The Washington Citizens’ Commission on Salaries for Elected Officials has a constitutional obligation to examine the salaries of our elected officials and propose adjustments to those salaries. Created by a vote of the people in 1986, it is one of the few commissions of its kind. Its salary changes can be overturned by referendum as provided for in Article XXVIII of the Washington State Constitution, but the pay increases the Commission has proposed for 2019-2020 are entirely reasonable.
“I have yet to hear Cougar alum Tim Eyman complain about how much Washington State University is paying Mike Leach to coach their football team,” said Villeneuve, who noted that Leach and UW head football coach Chris Petersen make far more than anyone serving the people of Washington in the statehouse.
Leach is set to make $3.5 million alone this season… more than the Governor, Lieutenant Governor, Attorney General, State Auditor, State Treasurer, Secretary of State, Commissioner of Public Lands, Insurance Commissioner, and Superintendent of Public Instruction combined. Petersen is making even more than Leach; he took home $4.125 million last season. The Huskies and Cougars each have many additional coaches who make more than what anyone serving in the statehouse makes.
Villeneuve noted that while statewide elected officials’ pay is enough to support a family on, Washington’s legislators are not well compensated for the jobs that they do.
“Most of our lawmakers currently receive a salary of $48,731,” Villeneuve pointed out. (Certain lawmakers receive higher salaries due to holding leadership positions.) This is below the 2014 median income of a Washington State household, which is $61,366.
“We, the people of Washington, are paying our lawmakers a part time salary while expecting them to do full-time work,” Villeneuve said.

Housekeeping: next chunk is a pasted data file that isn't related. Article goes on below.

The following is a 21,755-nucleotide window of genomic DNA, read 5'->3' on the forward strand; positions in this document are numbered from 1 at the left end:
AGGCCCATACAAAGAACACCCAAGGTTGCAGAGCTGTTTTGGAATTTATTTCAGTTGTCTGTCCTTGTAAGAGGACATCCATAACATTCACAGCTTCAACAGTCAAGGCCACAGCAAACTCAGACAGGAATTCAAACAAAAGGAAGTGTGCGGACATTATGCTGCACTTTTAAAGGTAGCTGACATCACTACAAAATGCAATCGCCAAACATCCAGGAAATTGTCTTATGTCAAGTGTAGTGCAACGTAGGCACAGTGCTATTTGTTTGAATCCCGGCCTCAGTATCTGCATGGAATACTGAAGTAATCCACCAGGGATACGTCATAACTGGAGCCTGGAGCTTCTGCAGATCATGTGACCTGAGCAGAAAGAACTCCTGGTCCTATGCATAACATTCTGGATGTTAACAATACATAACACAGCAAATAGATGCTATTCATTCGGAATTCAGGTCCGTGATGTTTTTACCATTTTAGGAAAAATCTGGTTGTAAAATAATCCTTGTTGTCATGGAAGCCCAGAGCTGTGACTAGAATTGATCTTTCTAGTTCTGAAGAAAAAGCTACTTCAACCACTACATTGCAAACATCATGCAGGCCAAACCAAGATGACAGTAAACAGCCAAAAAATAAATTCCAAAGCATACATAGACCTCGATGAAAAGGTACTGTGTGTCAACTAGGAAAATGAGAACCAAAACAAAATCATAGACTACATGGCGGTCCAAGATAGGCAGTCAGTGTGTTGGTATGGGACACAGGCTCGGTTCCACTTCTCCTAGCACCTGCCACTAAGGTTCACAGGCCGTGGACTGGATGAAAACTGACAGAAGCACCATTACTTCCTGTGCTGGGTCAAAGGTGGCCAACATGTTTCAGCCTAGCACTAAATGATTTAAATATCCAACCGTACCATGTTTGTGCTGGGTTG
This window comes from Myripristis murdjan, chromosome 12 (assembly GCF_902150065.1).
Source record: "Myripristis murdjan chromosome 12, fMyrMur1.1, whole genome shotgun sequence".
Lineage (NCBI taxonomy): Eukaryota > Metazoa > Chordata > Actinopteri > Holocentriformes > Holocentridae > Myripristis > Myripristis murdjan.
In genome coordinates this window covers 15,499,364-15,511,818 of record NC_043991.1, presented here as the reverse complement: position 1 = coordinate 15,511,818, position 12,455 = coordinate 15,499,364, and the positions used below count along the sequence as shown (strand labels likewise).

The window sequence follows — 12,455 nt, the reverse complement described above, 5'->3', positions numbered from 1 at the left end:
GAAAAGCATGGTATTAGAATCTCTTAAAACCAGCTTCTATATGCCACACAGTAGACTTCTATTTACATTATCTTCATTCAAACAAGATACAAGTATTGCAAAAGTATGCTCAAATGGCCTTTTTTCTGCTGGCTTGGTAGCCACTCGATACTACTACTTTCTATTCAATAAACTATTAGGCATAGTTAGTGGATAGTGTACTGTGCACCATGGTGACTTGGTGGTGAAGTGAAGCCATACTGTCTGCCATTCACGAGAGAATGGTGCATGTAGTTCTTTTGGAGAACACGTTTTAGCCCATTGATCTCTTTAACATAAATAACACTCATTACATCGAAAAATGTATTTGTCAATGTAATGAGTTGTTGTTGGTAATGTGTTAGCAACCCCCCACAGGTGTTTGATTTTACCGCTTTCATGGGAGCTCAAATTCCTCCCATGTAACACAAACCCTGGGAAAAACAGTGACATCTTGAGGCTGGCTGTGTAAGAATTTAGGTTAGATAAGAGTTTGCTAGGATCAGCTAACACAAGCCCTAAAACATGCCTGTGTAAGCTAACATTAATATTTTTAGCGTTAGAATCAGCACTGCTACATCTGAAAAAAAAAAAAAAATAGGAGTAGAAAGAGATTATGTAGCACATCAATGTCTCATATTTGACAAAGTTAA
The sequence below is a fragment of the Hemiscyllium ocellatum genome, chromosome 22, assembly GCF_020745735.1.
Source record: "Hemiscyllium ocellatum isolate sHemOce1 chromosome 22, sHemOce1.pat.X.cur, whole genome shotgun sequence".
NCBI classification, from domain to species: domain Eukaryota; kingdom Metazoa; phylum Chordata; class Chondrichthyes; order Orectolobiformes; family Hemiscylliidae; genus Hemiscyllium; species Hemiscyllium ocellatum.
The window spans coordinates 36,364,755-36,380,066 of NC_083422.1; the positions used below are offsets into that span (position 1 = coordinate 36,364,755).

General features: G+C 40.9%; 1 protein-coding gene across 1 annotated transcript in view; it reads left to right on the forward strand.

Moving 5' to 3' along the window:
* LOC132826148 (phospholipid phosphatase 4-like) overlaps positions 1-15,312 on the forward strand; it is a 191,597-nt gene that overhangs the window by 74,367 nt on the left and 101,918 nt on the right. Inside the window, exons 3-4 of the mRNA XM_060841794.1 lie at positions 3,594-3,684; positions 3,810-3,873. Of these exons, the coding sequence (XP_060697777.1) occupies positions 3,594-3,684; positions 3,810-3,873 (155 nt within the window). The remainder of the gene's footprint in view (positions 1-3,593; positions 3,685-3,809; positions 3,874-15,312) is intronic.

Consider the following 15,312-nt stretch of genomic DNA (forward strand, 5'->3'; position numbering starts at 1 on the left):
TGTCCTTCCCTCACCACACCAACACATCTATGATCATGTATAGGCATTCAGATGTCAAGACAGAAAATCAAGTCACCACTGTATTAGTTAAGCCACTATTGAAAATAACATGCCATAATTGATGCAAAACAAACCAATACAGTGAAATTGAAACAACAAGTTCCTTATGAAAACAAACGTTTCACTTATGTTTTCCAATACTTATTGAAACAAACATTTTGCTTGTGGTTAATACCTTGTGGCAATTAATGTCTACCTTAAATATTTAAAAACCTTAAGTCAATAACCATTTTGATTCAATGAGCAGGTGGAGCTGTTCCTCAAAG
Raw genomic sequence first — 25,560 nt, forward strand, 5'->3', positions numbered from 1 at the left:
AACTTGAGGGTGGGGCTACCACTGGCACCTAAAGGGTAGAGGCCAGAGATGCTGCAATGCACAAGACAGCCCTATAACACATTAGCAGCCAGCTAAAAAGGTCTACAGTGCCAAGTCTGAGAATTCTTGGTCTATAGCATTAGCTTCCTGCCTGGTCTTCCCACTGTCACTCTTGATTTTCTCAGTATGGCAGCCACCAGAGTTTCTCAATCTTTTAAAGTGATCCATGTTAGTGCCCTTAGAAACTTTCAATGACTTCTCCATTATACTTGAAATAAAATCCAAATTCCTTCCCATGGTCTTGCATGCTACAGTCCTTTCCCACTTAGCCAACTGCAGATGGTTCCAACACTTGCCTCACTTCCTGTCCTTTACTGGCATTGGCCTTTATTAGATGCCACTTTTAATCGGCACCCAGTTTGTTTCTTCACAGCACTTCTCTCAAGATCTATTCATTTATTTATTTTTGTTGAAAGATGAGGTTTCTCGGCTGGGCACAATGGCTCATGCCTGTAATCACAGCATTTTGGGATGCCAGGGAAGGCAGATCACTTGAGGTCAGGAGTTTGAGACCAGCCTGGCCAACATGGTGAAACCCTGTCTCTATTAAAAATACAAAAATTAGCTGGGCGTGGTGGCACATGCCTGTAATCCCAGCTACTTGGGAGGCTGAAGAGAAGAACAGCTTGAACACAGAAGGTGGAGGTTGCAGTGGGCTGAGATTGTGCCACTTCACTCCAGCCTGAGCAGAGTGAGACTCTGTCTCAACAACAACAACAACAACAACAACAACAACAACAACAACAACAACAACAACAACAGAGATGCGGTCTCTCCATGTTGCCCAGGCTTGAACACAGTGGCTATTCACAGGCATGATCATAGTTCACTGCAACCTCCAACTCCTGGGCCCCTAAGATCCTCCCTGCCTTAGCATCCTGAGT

“The Legislature may not be in session year-round, but being a well-informed lawmaker is nevertheless a full-time job. There is no ‘off season’ for lawmakers. When one session ends, the preparation for the next session begins. Lawmakers meet with constituents, conduct research, attend committee days, participate in work sessions, and go on fact finding trips during the months they aren’t in session.”
“These salary increases are overdue and entirely justified,” said Villeneuve. “For 2019, the Commission is proposing a base increase in legislator pay to $53,024, to be followed by another increase in 2020 to $57,425. These are good first steps, but we should be increasing legislator pay to an even greater extent to encourage more Washingtonians to consider running for office. Right now, legislative service simply isn’t a realistic option for many people because it doesn’t pay enough to raise a family on.”
“I believe we would get a Legislature that looks more like our diverse state if we provided a more appropriate level of compensation for our legislators. If red state Alaska can afford to pay their legislators a higher salary — and they do — then we certainly can, too.”
In the event Eyman or anyone else is serious about mounting a referendum campaign to overturn the Commission’s salary adjustments, which are entirely reasonable, NPI will work with other organizations to develop a campaign to educate the public about the need for appropriately-compensated elected officials.
FURTHER READING: How Much Should State Legislators Get Paid? by Amelia Thomson-DeVeaux for FiveThirtyEight